With U.S. Troops Leaving, Is Iraq a Democratic Country Now?
As the U.S. troop presence in Iraq continues to diminish, it is worth examining what sort of political system has been left behind. Is Iraq really a democracy as many officials in the Bush administration hoped it would be? Sadly, the answer to this question cannot be in the affirmative.
It is of course true that in March 2010, Iraq conducted elections recognized as free and fair by the UN. However, as Osama al-Nujayfi, the Sunni speaker for the Iraqi parliament, astutely observed, democracy is more than just about holding elections. In many of the other essential aspects of a truly democratic society, Iraq’s status is far from satisfactory.
Absence of rule of law: Most Iraqi politicians still think they are above accountability to the law. Illustrating this tendency is the case of the arrest warrant that was issued against Muqtada al-Sadr, whose followers form a key part of the ruling coalition, concerning his suspected role in the killing of moderate Shi’ite cleric Abdul Majid al-Khoei in Najaf in April 2003.
The case has now been dropped entirely, with the Supreme Judicial Council claiming that it had no evidence against al-Sadr or any reason to interrogate him. Bizarrely, the council’s spokesman, Abdul Sattar Bayraktar, is denying that there was ever an arrest warrant issued by an Iraqi court, additionally affirming that "no lawsuits exist originally against the leader of the Sadrist movement in the Iraqi courts." In fact, a senior Iraqi judge, Raed al-Juhi, issued an arrest warrant against al-Sadr in April 2004, and the al-Khoei family filed a lawsuit against al-Sadr at the Court of Najaf in 2003.
More generally, the political elite has continued to hinder investigations into corruption. Rahim Hassan al-Uqailei, head of the anti-corruption agency known as the "Integrity Commission," resigned last month in protest.
Persecution of political opponents: Following Obama’s announcement that all U.S. troops would be home for the Christmas holidays, reports emerged of a large number of arrests of "Baathists," with generic accusations of plotting to destabilize and overthrow the political system. As Reidar Visser points out, it is notable how local police sources seem obsessed with descriptions of alleged membership rank in the Baath party of those arrested. Some are said to have been firqa (low-rank) members of the Baath party, others shaaba (high-rank) members.
One of the most problematic insurgent groups operating in Iraq today is the Naqshbandi. Being responsible for the majority of small-scale terrorist acts (rather than al-Qaeda, which prefers to conduct mass-casualty attacks and hostage takings as happened in Tikrit in the spring), the Naqshbandi is an ideological, Baathist remnant of the Sunni insurgency that has lost most of its momentum since the end of 2006 as more and more Sunnis came to realize that they were losing the fight for Baghdad against the Shi’ite militias.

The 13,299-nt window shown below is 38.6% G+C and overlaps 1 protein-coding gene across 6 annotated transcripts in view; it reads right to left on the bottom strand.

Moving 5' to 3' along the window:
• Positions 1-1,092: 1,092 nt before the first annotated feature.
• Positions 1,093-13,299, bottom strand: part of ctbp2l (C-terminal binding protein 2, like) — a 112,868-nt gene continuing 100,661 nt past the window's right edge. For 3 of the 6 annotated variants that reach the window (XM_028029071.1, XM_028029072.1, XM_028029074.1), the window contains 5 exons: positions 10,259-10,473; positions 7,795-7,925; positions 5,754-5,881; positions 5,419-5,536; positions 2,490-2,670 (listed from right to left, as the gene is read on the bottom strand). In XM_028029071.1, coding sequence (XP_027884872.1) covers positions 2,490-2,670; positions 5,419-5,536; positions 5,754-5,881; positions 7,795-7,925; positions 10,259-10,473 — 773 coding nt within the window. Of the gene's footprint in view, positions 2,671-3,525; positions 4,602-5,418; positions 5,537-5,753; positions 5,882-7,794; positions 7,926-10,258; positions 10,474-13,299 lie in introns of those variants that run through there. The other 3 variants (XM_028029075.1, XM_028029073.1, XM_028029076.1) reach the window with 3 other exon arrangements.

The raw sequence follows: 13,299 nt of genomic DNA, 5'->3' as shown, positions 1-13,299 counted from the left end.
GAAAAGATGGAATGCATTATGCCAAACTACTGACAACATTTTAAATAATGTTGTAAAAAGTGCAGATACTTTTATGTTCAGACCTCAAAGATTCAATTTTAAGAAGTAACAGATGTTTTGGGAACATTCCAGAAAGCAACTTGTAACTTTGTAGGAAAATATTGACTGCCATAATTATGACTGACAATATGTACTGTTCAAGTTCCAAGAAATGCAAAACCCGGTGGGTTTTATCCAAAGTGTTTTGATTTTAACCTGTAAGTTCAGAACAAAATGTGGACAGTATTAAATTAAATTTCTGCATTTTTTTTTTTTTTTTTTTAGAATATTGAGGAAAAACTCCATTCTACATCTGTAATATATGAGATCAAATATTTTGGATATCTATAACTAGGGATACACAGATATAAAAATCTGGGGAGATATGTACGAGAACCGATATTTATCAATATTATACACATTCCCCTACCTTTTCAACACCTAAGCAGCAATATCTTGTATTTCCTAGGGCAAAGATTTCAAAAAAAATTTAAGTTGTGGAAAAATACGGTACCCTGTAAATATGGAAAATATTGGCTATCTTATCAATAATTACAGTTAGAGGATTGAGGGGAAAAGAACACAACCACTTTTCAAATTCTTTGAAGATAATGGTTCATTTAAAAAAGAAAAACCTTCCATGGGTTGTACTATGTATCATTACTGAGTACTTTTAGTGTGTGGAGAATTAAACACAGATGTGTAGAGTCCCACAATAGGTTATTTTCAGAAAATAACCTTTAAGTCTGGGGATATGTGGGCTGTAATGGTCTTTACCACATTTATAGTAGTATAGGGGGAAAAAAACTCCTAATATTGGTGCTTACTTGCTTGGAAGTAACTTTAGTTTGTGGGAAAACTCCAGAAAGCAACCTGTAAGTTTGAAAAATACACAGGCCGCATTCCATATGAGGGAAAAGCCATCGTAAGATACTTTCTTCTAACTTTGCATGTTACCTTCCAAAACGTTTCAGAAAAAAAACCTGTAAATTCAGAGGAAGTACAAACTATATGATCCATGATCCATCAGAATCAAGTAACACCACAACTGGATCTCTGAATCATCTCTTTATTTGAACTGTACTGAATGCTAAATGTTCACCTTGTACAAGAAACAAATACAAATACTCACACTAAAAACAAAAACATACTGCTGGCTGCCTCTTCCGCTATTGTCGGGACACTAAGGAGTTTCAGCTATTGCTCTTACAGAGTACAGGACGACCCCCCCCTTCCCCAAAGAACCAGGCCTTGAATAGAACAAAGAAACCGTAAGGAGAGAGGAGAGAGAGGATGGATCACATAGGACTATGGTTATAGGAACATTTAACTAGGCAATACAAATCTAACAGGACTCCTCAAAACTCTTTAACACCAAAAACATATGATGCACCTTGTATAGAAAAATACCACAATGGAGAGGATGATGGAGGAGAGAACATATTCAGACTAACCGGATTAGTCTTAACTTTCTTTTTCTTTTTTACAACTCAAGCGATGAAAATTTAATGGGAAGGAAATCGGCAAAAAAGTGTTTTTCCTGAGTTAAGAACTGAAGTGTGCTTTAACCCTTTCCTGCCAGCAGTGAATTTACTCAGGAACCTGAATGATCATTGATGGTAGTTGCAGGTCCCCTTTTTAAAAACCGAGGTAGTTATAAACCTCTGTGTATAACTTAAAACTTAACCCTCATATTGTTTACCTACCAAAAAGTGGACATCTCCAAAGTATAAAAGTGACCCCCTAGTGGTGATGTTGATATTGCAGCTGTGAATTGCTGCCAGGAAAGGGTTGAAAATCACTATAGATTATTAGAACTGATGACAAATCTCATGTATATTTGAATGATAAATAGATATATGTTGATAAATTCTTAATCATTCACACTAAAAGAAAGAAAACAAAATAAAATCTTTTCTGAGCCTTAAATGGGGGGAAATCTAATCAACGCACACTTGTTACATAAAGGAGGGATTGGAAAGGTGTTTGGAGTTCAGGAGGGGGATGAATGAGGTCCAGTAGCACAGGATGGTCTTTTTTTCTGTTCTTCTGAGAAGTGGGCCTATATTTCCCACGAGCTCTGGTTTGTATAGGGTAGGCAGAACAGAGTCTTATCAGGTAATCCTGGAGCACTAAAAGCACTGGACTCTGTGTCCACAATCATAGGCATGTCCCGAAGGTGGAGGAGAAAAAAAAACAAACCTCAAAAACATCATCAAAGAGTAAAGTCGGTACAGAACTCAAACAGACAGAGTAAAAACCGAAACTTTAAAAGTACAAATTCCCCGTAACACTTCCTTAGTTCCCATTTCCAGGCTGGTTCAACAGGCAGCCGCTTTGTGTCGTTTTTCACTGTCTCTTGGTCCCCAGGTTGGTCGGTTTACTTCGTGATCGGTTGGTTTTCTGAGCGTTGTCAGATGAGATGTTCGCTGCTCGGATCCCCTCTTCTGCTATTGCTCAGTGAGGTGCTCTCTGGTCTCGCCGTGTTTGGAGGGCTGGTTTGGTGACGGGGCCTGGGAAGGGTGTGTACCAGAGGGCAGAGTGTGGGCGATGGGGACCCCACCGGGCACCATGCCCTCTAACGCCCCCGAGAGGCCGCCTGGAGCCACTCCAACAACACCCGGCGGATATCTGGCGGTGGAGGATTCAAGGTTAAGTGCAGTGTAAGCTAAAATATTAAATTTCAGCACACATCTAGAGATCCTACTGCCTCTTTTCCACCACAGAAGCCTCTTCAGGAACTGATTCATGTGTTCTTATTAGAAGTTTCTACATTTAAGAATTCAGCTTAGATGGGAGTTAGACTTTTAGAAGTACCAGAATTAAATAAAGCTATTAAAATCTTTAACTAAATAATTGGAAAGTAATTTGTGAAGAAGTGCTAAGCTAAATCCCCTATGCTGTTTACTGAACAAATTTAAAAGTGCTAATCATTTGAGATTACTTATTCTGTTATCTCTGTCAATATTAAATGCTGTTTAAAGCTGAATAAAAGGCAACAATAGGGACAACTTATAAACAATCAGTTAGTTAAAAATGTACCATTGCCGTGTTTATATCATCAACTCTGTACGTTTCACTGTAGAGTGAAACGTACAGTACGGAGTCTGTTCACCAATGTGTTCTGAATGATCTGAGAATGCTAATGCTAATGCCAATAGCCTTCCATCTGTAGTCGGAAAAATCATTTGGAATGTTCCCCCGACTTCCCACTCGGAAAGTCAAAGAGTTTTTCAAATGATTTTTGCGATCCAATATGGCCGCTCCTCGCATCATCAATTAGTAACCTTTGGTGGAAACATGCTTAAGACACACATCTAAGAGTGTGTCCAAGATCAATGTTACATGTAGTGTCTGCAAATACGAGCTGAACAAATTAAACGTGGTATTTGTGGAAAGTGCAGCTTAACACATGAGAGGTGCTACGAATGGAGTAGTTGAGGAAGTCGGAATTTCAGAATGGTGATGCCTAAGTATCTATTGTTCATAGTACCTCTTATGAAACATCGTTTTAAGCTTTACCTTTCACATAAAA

However, being a former member of the Baath party is not the same thing as a being a terrorist, and as Article 135 of the Iraqi constitution stipulates, simply having been a member of the Baath party is "not a sufficient basis for transfer to the court." Visser further notes:
The systematic information about membership levels strongly suggests this is an attempt to refer to Iraq’s de-Baathification legislation from 2008. But it is a flawed attempt…but firqa members are specifically allowed to return [to the public sector] with the exceptions of security, intelligence and diplomatic services. The de-Baathification act does not in itself offer specific procedures for dealing with allegations of Baathist sympathies.
It follows that the current wave of arrests is likely to be yet another attempt by the Shi’ite parties to crack down on political opponents with vague allegations of Baathism, a key part of their electoral campaign in 2010.
Squabbling among the politicians: More than 19 months after the elections in March 2010, a government has still not been fully formed, owing to the preoccupation of the country’s politicians with their own rewards of power. This is not merely a problem of sectarianism, but also a case of personal power struggles, particularly evident in the manner in which the premier, Nouri al-Maliki, has tried to win as much control of the government as possible for his State of Law bloc.
Indeed, in violation of the compromise agreement forged by Massoud Barzani in December 2010 that allowed al-Maliki to have a second term as prime minister, the premier is still attempting to take control of the Defense and Security ministries that should have been awarded to Ayad Allawi’s al-Iraqiya bloc, which won the largest single number of seats in the elections (91 seats as opposed to 89 for State of Law). In turn, frustrated at al-Maliki’s manipulative games, the al-Iraqiya bloc is increasingly being divided by factionalism, with splinter groups being formed like the White Iraqi National Movement.
All this has significantly impeded meaningful decision-making, and has been the basis for ongoing, still relatively small-scale protests in the country about corruption and poor provision of public services.
In a few measures of a healthy democratic society -- above all the realm of press freedom -- Iraq performs significantly better than its neighbors, yet the only conclusion to be drawn from the above observations is to agree with Freedom House’s general comment that Iraq is still "not an electoral democracy" and the think-tank’s classification of the country as "Not Free."